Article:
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Polar Science News from January 2006

Greenhouse gas more dangerous than thought
A new scientific report concludes that concentrations of greenhouse gases may have more serious impacts than previously believed. It also says there is only a small chance of greenhouse gas emissions being kept below "dangerous" levels. Among other things, the report "Avoiding Dangerous Climate Change" fears that the Greenland ice sheet is likely to melt, leading sea levels to rise by seven metres over 1.000 years. (January 30, 2006)

Arctic tundra thaws
A new research project shows that the Arctic tundra is thawing like never before. By comparing aerial photographs from 1945, 1982 and 2001, Torre Jorgensen of Alaska Biological Research in Fairbanks, Alaska, and his colleagues have documented a large increase in permafrost melting in at least one area of the state since 1982. The research concludes that the number of waterlogged pits in 600.000-square-metre region on the Beaufort coastal plain has grown by a factor of about 74 in the past two decades. (January 30, 2006)

Undersea methane deposit found
Scientists have discovered an undersea deposit of frozen methane 15 miles off the Southern California coast. However, it is still unknown whether it can be harnessed as a potential energy source. In recent years, there has been a growing interest in tapping methane hydrates, ice-like crystals that form at low temperatures and high pressure in seabeds and in Arctic permafrost. (January 30, 2006)
Globe and mail

Japanese team drills oldest Antarctic ice core
Japanese researchers drilling ice cores in Antarctica have possibly sampled the oldest ice ever found in the continent - dating back 1 million years. The samples were taken from a depth of 3,028.52 meters in the Antarctic ice sheet near the Japanese Dome Fuji research station. The exact dating of the ice cores will be conducted after arriving in Japan in the spring. The oldest sample collected so far from the icy continent so far was 800.000 years old. It was found by a team of European Union scientists at Dome C. (January 26, 2006)
The Japan Times

Turbine to cool global warming
Researcher Dr. Peter Flynn of the University of Alberta has come up with an odd scheme to reduce the effects of global warming - one that involves 8,100 barges equipped with wind turbines pumping water to produce more Arctic ice. The pumps, powered by the turbines, would gush water from beneath the ice on to the surface, where it would freeze and thicken up to seven metres during the winter. The unusual plan has been suggested as a last resort to deal with the consequences of climate change. (January 26, 2006)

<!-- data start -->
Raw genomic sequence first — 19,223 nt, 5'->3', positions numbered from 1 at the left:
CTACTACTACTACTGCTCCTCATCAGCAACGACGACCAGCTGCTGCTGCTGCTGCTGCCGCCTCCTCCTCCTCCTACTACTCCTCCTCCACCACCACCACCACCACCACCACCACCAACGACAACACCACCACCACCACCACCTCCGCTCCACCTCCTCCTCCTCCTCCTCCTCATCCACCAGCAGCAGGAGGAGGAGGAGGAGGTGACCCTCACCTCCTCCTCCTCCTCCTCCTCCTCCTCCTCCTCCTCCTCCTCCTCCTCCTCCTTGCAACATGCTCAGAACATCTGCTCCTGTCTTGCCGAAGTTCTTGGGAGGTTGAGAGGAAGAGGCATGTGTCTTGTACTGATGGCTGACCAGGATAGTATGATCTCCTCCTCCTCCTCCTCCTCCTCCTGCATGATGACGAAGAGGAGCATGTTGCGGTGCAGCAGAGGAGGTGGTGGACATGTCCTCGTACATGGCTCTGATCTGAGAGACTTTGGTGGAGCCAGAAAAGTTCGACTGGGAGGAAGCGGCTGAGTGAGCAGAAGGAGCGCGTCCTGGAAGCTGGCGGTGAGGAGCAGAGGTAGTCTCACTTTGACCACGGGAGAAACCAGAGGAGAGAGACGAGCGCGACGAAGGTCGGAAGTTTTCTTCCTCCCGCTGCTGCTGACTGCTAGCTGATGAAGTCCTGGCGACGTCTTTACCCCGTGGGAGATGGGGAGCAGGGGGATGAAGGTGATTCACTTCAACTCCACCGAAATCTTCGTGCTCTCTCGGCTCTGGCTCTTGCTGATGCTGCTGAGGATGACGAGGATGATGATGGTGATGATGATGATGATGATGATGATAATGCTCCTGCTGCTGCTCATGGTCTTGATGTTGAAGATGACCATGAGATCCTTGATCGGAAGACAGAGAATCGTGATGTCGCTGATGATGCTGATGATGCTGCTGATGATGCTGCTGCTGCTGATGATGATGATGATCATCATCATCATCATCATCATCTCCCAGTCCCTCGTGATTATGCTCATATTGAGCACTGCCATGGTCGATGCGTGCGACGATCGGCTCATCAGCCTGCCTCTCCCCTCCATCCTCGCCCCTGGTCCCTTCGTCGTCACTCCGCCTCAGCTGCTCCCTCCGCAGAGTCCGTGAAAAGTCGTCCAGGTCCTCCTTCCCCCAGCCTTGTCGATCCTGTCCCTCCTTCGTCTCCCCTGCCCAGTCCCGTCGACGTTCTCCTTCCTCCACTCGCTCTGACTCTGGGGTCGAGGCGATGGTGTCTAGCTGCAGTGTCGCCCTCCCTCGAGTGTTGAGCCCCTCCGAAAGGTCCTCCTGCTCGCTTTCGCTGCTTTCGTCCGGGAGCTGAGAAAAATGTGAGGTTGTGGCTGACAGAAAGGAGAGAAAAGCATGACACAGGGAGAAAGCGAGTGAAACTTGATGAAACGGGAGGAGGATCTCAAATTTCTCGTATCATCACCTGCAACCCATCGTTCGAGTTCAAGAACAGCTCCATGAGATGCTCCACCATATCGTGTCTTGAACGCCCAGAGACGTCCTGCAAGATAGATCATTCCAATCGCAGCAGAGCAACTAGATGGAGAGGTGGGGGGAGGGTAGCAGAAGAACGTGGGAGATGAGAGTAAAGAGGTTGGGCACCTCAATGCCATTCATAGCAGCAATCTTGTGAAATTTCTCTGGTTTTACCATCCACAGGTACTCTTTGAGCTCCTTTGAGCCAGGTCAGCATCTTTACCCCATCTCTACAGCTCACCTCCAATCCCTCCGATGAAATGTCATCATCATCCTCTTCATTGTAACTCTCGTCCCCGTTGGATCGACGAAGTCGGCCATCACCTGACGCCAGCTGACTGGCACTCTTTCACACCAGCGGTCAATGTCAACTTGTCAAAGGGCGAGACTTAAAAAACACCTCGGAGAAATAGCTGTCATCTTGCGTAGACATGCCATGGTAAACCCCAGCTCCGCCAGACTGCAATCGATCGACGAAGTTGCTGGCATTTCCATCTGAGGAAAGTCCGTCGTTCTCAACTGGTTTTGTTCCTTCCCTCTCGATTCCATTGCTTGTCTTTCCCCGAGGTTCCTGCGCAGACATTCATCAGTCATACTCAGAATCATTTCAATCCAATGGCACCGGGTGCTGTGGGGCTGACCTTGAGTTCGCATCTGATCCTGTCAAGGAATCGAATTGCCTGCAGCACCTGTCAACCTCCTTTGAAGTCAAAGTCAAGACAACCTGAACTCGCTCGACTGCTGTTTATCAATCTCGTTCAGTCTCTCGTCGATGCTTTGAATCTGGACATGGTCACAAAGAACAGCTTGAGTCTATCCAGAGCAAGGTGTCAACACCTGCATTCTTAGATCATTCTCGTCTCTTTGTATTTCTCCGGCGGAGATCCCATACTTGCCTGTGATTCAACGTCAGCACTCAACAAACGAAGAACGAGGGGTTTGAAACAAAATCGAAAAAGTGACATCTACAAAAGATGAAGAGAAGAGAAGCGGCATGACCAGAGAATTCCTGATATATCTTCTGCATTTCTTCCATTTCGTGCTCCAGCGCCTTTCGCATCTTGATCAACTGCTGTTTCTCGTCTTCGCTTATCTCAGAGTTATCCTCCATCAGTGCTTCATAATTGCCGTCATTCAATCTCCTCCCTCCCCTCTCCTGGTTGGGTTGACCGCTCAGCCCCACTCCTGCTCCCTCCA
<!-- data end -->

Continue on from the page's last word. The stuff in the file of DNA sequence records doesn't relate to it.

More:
Nunatsiaq News

Vostok's neighbors uncovered
Scientists from the Lamont-Doherty Earth Observatory, a member of The Earth Institute at Columbia University, have for the first time described the size, depth and origin of Antarctica's Lake Vostok's two largest neighbors. The scientists' findings indicate that an exotic ecosystem may be thriving in the icy waters 35 million years after being sealed off from the surface. The scientists combined data from ice-penetrating radar, gravity surveys, satellite images, laser altimetry and records of a Soviet Antarctic Expedition that unknowingly traversed the lakes in 1958-1959. (January 26, 2006)

Alaskan wolf-killing program declared illegal
Alaska's controversial program allowing private hunters to gun down wolves from an aircraft to remove the animals from the food chain has been declared illegal by the Superior Court. Alaska's Division of Wildlife Conservation is trying to contact licensed hunters to inform them of the suspension. Alaska wolves are not classified as endangered or threatened, and licensed trappers harvest them for their fur each winter. (January 20, 2006)

The Arctic a playground for wealthy westerners
According to Glen Morris, a fellow of the Royal Geographical Society, the Arctic has become a playground for wealthy holidaymakers while the indigenous Inuit population is struggling to cope with effects of climate change on the region. Read the BBC environmental opinion article below. (January 20, 2006)